The 46th Indiana rushed with a shout and a volley of musketry into the hostile works, and then charged with bayonets upon the inhuman fee. The rebels were completely taken by surprise. Before they had time to throw down their arms or cry for quarter they were lying in the entrenchments and their lifeblood ebbing away. Some of the Secessionists fought with dogged obstinacy against superior numbers, and fell covered with ghastly wounds.

Those of the rebels along the shore who had been firing at the Unionists in the water were soon charged upon by the Indianian, for whom they did not wait, but took to flight along the bank towards the village of St. Charles. A portion of the insurgents ran to a place above where the river had been obstructed, and jumping into a few small boats they had moored there, crossed the stream and disappeared in the woods.

The rout was complete. The victory was cures but, alas ! at what a price.

At least one hundred and fifty to two hundred of the rebels must have been killed and wounded, nearly all of the number having been slain. Their entire force was about five hundred, and of these about fifty were captured, and the remainder escaped in the manner I have described.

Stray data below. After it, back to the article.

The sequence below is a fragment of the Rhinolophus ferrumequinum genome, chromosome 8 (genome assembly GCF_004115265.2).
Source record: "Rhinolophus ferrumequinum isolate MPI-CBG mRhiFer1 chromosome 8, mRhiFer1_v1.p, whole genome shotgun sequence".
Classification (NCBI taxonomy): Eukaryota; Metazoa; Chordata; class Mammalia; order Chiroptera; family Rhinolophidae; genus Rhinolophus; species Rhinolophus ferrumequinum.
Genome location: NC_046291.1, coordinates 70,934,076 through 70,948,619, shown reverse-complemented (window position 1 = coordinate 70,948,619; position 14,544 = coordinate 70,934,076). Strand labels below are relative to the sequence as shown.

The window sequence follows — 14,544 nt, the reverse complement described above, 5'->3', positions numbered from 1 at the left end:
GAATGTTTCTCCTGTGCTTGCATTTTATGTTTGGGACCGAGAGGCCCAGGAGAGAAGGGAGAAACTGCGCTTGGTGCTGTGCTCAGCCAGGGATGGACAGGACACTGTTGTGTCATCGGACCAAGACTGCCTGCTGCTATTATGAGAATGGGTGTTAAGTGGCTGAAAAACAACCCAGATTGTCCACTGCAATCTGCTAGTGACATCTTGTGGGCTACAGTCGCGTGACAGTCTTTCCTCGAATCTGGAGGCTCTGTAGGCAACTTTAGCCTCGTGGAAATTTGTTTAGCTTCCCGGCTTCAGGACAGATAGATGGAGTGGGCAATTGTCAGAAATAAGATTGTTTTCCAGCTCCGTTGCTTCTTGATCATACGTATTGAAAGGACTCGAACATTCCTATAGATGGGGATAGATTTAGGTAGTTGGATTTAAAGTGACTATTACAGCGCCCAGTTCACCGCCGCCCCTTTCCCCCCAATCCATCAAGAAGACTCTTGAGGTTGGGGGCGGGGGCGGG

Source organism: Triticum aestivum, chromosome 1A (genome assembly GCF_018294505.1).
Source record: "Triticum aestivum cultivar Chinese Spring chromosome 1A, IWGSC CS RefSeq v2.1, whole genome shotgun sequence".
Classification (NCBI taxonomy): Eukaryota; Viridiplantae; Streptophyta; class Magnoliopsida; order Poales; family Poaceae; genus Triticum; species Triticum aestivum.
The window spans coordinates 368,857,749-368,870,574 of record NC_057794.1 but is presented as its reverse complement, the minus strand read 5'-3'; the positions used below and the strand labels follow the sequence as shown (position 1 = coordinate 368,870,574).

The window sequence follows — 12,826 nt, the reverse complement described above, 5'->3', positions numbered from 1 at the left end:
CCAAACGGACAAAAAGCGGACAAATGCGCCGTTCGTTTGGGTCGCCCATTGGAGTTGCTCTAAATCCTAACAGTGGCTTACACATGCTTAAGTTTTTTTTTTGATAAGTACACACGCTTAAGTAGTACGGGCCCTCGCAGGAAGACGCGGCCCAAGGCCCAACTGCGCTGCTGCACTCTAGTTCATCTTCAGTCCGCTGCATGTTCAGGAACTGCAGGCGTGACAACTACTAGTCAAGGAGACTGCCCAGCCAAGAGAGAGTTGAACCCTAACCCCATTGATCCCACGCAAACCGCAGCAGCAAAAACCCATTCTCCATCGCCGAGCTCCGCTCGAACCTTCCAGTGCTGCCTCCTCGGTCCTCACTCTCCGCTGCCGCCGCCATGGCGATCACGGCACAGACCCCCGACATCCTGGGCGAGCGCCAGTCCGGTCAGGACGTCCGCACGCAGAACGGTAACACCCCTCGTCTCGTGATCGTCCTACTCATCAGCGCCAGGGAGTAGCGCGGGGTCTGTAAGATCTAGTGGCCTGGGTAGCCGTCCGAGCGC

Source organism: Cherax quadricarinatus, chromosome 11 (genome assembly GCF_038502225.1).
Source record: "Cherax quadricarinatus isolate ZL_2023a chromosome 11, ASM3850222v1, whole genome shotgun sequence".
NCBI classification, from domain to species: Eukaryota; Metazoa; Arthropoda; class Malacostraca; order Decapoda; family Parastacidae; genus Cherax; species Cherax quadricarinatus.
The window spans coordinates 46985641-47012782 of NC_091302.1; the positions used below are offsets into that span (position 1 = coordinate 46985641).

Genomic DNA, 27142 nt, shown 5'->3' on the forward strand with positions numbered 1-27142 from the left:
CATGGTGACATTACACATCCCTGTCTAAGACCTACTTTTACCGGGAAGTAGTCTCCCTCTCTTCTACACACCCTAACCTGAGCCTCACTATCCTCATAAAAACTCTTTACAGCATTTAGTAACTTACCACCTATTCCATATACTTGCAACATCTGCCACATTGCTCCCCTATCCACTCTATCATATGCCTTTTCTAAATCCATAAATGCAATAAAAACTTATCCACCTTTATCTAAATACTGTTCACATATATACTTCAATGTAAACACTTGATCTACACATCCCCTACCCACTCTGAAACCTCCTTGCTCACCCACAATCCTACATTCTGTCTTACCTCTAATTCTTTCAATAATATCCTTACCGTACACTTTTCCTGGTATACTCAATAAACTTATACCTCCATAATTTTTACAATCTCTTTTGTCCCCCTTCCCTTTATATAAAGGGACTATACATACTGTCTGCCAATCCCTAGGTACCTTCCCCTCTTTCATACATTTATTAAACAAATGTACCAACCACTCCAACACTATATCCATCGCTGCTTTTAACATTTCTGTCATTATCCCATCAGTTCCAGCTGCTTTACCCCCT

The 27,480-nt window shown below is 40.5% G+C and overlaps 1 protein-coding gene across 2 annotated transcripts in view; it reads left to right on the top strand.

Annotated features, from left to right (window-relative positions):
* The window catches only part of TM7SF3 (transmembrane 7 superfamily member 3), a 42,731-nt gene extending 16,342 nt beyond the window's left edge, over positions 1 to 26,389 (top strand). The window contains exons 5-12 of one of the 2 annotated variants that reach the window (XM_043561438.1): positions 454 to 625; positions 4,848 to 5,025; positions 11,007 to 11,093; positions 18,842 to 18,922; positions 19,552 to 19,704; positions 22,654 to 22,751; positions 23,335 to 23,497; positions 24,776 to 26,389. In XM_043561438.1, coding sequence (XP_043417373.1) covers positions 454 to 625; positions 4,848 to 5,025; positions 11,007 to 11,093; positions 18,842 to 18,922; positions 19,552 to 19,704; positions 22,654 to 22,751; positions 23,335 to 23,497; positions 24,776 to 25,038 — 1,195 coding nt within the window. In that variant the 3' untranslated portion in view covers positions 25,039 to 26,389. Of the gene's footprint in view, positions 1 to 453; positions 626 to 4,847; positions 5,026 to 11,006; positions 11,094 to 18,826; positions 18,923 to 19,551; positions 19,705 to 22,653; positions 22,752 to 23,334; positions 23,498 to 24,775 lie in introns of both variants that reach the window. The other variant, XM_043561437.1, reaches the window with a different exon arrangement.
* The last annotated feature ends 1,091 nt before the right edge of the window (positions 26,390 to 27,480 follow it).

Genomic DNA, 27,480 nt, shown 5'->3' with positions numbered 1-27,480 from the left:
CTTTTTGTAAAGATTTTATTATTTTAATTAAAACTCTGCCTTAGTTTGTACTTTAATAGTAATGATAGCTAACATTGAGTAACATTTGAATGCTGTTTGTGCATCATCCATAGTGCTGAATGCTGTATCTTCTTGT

Among the prisoners was Captain Fry, formerly a lieutenant in the navy, and commander of the gunboat Pontchartrain, which, with three transports, had been sunk-opposite the upper fortification. Great indignation was fell against the renegade Fry, (who is seriously wounded.) and he would have been killed a dozen times but for the interposition of Colonel Fitch.